In 1996 militant Protestants and Catholics unhappy with the pragmatism of the Christian Coalition began to question the legitimacy of electoral politics, the judiciary, and the regime itself. These groups began to push openly theocratic arguments.80 A predominantly Catholic movement emerged from this sector to suggest civil disobedience against abortion was mandated by the primacy of natural law over the constitutional separation of powers which allowed the judiciary to protect abortion rights.81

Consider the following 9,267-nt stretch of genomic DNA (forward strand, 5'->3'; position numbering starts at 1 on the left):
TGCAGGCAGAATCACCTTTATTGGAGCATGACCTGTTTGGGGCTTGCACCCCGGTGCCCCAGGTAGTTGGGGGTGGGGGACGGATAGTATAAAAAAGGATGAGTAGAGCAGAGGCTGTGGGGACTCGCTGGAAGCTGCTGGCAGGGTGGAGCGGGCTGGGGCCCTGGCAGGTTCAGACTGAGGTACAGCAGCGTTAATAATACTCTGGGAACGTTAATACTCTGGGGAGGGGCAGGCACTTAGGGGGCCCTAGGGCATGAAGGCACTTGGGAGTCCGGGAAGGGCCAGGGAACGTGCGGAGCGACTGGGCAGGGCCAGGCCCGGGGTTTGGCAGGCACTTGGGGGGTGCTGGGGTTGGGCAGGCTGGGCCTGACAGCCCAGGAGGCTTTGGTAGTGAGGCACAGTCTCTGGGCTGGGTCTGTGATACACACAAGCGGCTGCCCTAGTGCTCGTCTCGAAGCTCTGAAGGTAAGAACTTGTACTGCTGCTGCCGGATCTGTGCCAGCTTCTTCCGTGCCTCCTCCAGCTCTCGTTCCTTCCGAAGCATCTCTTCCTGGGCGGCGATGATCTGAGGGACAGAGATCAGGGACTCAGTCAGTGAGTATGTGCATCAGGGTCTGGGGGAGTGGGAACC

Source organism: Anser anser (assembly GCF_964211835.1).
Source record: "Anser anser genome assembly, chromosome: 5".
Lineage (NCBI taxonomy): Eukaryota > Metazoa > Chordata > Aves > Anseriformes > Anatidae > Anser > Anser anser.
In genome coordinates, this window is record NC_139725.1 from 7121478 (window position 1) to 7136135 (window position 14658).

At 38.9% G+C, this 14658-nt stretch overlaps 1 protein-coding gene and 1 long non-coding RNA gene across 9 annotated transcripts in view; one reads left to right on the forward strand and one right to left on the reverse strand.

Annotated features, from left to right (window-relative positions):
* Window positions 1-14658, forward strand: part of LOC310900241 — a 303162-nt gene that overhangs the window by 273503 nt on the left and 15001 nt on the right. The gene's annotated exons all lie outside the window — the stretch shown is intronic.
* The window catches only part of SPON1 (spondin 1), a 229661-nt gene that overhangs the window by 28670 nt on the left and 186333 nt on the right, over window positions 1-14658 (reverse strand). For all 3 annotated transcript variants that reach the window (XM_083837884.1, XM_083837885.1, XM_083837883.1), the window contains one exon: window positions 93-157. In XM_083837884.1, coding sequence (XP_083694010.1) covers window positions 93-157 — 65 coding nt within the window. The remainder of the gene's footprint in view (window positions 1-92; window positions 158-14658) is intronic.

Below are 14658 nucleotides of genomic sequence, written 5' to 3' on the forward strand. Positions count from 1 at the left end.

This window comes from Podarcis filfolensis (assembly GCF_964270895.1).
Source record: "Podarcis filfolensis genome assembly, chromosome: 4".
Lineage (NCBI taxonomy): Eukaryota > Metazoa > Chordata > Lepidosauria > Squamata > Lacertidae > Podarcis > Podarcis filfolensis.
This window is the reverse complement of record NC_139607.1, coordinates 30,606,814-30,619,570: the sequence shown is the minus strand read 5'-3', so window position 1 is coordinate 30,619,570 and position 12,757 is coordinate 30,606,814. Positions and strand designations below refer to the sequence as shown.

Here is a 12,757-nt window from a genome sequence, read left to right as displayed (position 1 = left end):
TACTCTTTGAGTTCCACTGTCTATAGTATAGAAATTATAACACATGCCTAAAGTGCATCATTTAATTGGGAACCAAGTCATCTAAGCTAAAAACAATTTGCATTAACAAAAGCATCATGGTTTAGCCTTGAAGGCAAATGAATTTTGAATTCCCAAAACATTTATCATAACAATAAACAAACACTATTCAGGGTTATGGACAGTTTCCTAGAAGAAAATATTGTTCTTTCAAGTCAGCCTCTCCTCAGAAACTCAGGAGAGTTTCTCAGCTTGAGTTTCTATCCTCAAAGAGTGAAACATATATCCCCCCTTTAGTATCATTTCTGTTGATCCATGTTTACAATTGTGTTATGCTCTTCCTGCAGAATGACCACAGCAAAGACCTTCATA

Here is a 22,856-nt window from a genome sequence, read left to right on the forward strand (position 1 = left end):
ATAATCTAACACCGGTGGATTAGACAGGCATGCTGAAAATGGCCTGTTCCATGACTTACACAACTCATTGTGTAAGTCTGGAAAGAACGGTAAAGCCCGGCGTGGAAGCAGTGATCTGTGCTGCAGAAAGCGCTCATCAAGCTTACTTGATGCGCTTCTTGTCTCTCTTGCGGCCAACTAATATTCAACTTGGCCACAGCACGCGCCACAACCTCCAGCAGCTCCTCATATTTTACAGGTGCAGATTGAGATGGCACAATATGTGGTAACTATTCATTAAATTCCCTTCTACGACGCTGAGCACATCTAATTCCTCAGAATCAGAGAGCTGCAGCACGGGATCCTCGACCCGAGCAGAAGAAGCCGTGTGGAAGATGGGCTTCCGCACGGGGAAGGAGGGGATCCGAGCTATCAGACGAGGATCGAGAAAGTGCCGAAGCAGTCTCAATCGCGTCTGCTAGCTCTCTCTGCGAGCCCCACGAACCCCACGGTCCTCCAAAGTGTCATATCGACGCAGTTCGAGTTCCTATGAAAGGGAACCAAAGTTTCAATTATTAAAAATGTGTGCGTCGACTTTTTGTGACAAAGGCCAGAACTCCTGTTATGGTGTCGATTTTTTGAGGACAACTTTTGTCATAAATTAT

Decrying pragmatism, Howard Phillips used his US Taxpayers Party in an unsuccessful attempt to lure Pat Buchanan to run for president under the purist banner. Although Buchanan was a paleocon, racial nationalist, and theocratic Christian nationalist, he was nonetheless a team player and pragmatist. Phillips went on in another failed attempt to prod Christian Right leader James Dobson of Focus on the Family to denounce the pragmatists. While these electoral efforts were unsuccessful, the purist sector in the Christian Right continued to grow.82